This was an excellent story that ties into many other developing themes in OPM. Sorry, that means it’s going to be a bit long.
Ah, and heroes are officially made of adamantium.
It’s set a week after the catastrophic destruction of City A by the aliens (may there be an afterlife for Boros to be tormented forever in) with Atomic Samurai and Bang trying to fish in a lake. It quickly focuses on a key concern that both men have: they’re getting older and in the light of the ever-increasing threat monsters pose, who is going to take up the mantle?
They get to talking about their disciples with Bang asking after Iain’s health. We cut to Iaian practising (after one week?!!!!! Yup, adamantium) his one-handed iai in a bamboo grove. Here we see the effect of JC Staff animators merely being worked hard as opposed to worked to death: they can start to bring life and care for the telling detail. Not only is it beautiful, but there’s that moment when he starts to sheath his sword as he used to, realises, flips the sword and then completes the motion. Perfect! It’s things like this that are the strength of animation rather than manga or words!
There’s an interesting flip side to this that I’ll go more into in the meta. When Atomic praises the attributes that Iaian has that he is so proud of, it brings to mind the things that Bang loved in Garou and how bereft he felt when Garou turned on him.
Atomic changes the subject to something that I again will be going more into in the meta: heroes. And how weak the majority are. They single out the Hero Association’s points-based system for especial censure, both being of the opinion that it encourages heroes to focus on the minutiae of progressing at the expense of truly being heroic. Fair enough! It’s something the story will be addressing and it’s interesting to see their perspective, but what they say next is much less fair – mocking heroes who wear costumes.
We cut to one such costume-wearer, Chain Toad, on the shores of the lake where he’s tracked a monster. He’s accompanied by Mumen Rider. Together, they unwisely decide that they have to try tackle the monster themselves so as not to disturb the fishermen on the lake. Mumen Rider is particularly motivated to try more because he’s seen what the Class S heroes can do.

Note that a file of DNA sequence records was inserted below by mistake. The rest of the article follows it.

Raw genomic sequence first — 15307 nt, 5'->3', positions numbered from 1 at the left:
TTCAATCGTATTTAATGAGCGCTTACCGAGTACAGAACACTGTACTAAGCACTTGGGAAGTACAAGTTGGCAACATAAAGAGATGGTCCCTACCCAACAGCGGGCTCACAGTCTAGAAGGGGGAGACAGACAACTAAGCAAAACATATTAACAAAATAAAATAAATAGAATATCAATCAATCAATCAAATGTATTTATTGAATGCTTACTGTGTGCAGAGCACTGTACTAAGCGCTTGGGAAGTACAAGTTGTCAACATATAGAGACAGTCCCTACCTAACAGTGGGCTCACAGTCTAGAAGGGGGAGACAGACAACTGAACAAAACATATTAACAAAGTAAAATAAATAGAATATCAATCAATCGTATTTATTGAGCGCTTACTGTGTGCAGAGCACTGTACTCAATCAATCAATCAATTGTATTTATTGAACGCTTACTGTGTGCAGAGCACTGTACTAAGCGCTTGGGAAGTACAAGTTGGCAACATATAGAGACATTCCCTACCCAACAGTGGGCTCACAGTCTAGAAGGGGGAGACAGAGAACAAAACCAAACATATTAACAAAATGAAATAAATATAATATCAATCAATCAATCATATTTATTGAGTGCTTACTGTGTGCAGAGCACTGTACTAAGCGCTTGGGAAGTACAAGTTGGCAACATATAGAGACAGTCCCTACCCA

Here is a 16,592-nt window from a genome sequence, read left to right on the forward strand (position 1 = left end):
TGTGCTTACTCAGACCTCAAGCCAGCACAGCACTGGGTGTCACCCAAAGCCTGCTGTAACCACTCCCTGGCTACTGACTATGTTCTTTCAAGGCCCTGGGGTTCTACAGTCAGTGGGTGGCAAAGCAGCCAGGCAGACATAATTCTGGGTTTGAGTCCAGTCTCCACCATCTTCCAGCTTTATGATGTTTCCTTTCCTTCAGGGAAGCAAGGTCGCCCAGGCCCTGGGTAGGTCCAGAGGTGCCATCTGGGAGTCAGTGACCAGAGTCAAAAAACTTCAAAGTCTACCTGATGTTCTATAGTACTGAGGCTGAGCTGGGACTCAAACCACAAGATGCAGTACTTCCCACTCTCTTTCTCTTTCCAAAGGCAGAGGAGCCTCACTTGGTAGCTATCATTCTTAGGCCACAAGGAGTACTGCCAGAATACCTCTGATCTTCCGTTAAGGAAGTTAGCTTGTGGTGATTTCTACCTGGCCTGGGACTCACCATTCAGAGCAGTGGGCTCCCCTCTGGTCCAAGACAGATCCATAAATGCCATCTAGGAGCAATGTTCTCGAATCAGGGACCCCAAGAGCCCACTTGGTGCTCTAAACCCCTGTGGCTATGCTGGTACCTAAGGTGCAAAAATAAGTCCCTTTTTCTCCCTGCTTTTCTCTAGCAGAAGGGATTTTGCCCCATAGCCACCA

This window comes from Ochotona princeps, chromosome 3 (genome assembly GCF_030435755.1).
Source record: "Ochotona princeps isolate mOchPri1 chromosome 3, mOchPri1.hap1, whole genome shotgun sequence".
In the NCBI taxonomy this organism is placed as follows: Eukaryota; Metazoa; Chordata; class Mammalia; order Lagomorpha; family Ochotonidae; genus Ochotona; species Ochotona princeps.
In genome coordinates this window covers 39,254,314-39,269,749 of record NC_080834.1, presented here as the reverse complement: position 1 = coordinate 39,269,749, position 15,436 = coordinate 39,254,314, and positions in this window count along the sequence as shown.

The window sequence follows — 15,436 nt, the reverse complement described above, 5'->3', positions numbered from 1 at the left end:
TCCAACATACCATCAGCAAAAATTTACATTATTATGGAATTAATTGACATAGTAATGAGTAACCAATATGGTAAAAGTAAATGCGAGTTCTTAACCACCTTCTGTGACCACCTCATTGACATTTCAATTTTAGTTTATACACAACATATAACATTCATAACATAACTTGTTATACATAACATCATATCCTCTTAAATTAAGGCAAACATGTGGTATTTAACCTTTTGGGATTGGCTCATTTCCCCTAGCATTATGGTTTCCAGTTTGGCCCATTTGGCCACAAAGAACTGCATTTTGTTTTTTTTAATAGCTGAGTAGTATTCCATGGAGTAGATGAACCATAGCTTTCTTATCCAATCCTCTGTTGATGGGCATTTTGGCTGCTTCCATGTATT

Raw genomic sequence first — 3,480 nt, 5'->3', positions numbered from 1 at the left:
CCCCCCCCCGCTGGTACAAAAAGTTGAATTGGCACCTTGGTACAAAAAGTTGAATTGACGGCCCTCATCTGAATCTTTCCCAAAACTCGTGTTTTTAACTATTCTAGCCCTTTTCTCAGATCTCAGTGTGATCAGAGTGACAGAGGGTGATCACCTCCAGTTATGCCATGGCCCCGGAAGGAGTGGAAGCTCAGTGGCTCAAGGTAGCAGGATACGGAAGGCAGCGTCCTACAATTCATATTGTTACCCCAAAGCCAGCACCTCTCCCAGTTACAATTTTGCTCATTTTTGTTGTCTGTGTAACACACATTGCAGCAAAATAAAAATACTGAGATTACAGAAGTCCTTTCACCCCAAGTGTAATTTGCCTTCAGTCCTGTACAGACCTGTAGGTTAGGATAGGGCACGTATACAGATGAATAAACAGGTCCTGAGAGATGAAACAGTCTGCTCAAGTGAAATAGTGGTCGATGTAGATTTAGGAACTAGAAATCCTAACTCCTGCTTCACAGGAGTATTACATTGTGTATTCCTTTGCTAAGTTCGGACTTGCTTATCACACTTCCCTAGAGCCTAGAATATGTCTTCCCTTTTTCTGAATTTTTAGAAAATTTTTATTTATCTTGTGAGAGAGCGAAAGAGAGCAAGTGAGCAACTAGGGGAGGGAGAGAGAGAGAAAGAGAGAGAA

Their valiant attempts to subdue the salamander monster are beautifully, beautifully animated. Hard to pick a single moment I liked, but if I’ve got to make a still, let it be of Chain Toad throwing his chain, sending his chain past the monster, who thinks it’s dodged, only to send it looping back to snare it.
Once things get too hot for our valiant heroes (Mumen’s underwater battle has to be one of the best sequences this season), the two fishermen finally see fit to intervene. Atomic hands Bang his rod and citing the need for strength as well as guts, casually cuts the monster up, freeing Chain Toad in the process.
Then they carry on fishing. As you do.
Before I get into the meta proper, a point of order.
WAIT A COTTON-PICKING SECOND! JC STAFF KNOWS HOW TO USE SOUND EFFECTS AND MUSIC APPROPRIATELY? SINCE WHEN? WHY WASN’T THIS ON SHOW IN THE MAIN SEASON?!!!! Sorry, the shoddy, hastily-slapped together effects and disjoint music took so much away from the season it was painful. I’m still salty about it!
Ah, that’s better. We continue.
1. Time waits for no man, and neither do monsters.
A theme that we see come up more than once in OPM. It’s one that is particularly heavy on Bang’s mind – this isn’t the first time we’ve seen him worry about it. No matter how strong he and his fellow heroes are, they are indeed growing older, and against a threat that isn’t getting better, where the heroes who are strong enough to share and eventually going to take over their burden will come from is a real issue. It really sets into context the fight with Centichoro, when Bang simply wouldn’t countenance the prospect of Genos self sacrificing – Bomb explains that his youth is needed for the future.
2. Will. Skill. Strength. Pick all three.
FUCKING FINALLY someone criticises Mumen Rider. It’s been long overdue. Even as Atomic praises his guts and willingness to do his utmost, he points out the absolute need for strength. Mumen wants to do great things, but to this very day has not invested meaningfully in even trying to be physically stronger. I love Mumen, but the dude has to change if he wants his dreams to become reality. The skill and dedication Chain Toad and Mumen Rider showed in attacking the monster so as to keep it from disturbing the fishermen they mistook for ordinary civilians was utterly admirable, but without the strength to see that will through, it was futile. You can’t launch a rocket from a canoe, no matter how much you will it otherwise.